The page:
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Medical Diagnostic Test Performance Statistics Made Simple

(PRWEB) August 29, 2012

A recent iData Research report predicts the U.S. IVD market will exceed $9.5 billion by 2017 (“U.S. Market for In Vitro Diagnostics 2011”). This forecasts a significant growth rate in the clinical diagnostics sector that includes immunochemistry, molecular diagnostics, blood screening, hematology, and point-of-care testing. With the expansion of new products and technologies in an already thriving market, a fundamental understanding of the way that clinical laboratory diagnostic test performance is evaluated is essential for anyone tasked with making well-informed business decisions.

To help make those key test performance values easier to grasp, BioMarket Consulting, LLC will post a series of white papers authored by Dr. John Alsobrook, Chief Science and Technical Officer with the life sciences marketing group and a former CEO of Exagen Diagnostics, Inc. Dr. Alsobrook sees a widespread conceptual disconnect between test statistics and related business decision-making. Professionals working outside the research and development environment comprise the majority of those associated or employed with life science and biomedical companies, including venture capitalists and other investors, personnel in sales and marketing, finance, business development, customer service, and even customer clinicians and patients. For them, the statistical terms and values in common use tend to remain abstract. Furthermore, some common measurement terms are used so routinely that an initial misinterpretation has resulted in their meaning having been continuously misrepresented or lost altogether.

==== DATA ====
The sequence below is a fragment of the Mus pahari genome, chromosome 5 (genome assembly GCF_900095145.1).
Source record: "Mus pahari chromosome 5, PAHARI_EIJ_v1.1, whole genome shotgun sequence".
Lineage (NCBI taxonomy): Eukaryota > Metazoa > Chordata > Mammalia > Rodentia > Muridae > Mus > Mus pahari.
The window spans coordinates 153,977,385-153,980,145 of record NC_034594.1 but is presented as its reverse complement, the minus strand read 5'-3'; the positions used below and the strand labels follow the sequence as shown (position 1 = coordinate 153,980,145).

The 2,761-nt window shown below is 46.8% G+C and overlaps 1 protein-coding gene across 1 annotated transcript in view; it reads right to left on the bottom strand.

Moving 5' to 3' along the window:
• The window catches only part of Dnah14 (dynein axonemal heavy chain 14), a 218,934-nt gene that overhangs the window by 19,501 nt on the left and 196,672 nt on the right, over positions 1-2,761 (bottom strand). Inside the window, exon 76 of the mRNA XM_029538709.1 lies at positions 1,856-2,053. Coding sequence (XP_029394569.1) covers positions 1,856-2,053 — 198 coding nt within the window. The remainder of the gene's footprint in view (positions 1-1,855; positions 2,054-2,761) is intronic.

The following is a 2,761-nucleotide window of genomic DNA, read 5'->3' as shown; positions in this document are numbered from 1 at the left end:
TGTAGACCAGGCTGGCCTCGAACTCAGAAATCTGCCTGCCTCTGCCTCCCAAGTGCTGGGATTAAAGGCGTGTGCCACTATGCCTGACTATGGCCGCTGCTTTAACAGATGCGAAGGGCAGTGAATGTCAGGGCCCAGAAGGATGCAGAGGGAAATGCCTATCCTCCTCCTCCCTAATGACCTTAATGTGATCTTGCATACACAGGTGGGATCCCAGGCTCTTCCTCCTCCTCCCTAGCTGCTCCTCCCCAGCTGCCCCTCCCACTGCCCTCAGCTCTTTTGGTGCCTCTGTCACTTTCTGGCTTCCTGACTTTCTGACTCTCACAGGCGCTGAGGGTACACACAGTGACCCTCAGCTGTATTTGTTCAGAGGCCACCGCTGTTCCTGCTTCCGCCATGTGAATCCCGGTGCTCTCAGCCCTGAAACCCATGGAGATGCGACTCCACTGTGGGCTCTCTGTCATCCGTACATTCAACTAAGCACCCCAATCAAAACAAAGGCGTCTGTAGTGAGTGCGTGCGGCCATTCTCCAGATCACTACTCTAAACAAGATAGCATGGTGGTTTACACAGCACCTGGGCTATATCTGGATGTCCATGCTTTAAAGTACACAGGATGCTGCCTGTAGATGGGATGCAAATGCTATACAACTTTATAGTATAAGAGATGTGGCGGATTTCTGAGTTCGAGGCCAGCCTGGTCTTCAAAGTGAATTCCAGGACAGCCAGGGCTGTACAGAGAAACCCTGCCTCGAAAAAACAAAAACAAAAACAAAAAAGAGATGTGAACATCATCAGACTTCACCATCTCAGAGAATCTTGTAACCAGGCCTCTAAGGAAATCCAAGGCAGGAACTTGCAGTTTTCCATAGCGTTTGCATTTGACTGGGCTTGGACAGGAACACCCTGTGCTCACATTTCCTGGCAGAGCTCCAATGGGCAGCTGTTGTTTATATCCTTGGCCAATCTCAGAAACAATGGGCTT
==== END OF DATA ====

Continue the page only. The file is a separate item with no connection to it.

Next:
The most commonly seen performance measurements associated with in vitro diagnostic tests are sensitivity, specificity and accuracy. These numbers are often misunderstood and are not always fully representative of test performance. In Dr. Alsobrook’s first paper, these terms are introduced and explained in basic language. In his words, “The only math skills you’ll need are counting, adding, and dividing.” In subsequent papers, he will address other common terms of diagnostic performance measurement in the hope of alleviating confusion and providing tools for knowledgeable decision-making. You can follow Dr. Alsobrook’s series at

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